CFL icon Stukus dies at 91
Stukus held several positions during his lllustrious CFL career
CFL legend Annis "Stuke" Stukus, who was widely regarded as a football pioneer, has died at the age of 91 at his home in Canmore, Alta., the Edmonton Eskimos announced Saturday.
Stukus contributed to the success of the CFL in many ways, but will always be remembered for building the Edmonton and Vancouver franchises.
The versatile Stukus was also the general manager of the World Hockey Association's Winnipeg Jets when he signed NHL great Bobby Hull to an unprecedented $1-million contract.
Stukus had a 12-year career with the Toronto Argonauts and played several positions, including quarterback. Playing alongside brothers Bill and Frank, Stukus led Toronto to consecutive Grey Cup titles in 1937 and 1938.
Stukus then continued his CFL career as head coach of the Eskimos in 1949 and was the first-ever coach of the BC Lions in 1953.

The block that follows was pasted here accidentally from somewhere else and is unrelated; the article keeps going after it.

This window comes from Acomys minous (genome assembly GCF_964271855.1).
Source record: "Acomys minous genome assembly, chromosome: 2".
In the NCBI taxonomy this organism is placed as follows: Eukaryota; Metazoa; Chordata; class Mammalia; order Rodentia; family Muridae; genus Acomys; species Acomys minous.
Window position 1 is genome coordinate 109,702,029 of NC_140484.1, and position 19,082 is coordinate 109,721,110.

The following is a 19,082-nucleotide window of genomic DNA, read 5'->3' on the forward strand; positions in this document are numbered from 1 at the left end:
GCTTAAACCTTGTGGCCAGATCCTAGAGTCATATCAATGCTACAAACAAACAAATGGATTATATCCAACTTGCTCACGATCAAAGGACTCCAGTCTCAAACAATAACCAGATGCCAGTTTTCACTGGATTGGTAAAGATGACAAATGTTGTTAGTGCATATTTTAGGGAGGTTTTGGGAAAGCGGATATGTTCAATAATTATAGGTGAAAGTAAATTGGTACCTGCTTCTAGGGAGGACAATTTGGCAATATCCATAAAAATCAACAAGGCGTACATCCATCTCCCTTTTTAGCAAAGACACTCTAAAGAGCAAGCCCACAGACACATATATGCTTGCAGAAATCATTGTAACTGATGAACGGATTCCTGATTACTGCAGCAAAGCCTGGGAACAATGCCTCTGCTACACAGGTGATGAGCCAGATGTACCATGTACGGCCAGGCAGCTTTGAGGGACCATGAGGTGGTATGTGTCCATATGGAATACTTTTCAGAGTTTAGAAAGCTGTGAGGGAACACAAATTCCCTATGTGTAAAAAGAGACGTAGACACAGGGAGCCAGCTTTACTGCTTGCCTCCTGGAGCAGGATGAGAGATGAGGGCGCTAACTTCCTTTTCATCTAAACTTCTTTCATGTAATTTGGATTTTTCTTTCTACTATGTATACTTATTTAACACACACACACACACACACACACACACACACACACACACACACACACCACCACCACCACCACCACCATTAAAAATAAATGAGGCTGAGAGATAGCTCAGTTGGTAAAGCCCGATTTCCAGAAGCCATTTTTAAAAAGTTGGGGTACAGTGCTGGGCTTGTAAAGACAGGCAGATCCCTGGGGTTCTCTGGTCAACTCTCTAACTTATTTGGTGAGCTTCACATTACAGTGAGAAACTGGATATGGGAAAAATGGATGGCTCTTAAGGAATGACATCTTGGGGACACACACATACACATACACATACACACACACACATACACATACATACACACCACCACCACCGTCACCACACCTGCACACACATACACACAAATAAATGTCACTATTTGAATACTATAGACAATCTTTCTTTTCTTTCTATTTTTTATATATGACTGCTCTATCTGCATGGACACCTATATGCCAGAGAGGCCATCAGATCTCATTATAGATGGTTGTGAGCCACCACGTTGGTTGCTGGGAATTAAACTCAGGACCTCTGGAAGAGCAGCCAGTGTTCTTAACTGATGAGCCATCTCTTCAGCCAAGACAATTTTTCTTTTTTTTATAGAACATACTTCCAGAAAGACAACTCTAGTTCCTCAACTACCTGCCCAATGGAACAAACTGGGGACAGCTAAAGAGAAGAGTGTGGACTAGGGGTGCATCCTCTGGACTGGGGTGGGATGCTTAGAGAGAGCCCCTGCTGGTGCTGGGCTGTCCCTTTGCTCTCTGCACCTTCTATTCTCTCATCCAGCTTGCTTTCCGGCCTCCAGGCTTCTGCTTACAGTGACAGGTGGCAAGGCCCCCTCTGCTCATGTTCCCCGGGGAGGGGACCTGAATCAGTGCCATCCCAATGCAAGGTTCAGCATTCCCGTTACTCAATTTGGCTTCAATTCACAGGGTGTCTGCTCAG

Stukus was known for his flair in promoting both franchises and helped them to early financial success.
"This is a tremendous loss for fans of the CFL and for the BC Lions," said Lions president and CEO, Bob Ackles.
"Annis was an outstanding player and coach and an even better person off the field. Our thoughts are with his family and friends during this difficult time."
The league began to pay tribute to Stukus in 1961 by naming its annual coach of the year award after him.
"He was a big-time character," said Ackles.
"He was the person who really sold football here in British Columbia. He did a heck of a selling job in the community. The Lions were the first professional team other than Western Hockey League hockey in this area. It was really a virgin market for professional sports."
Stukus also held positions as a broadcaster and sportswriter in Toronto and Vancouver.
He was inducted into the CFL Hall of Fame as a builder in 1974 and is a member of the Canadian Sports Hall.
Stukus was born in Toronto on Oct. 25, 1914 and is survived by his wife of 67 years, Doris, daughters Suzanne, Sally and Mary, grandsons David and Sam, and great-granddaughter Maddy.
With files from Canadian Press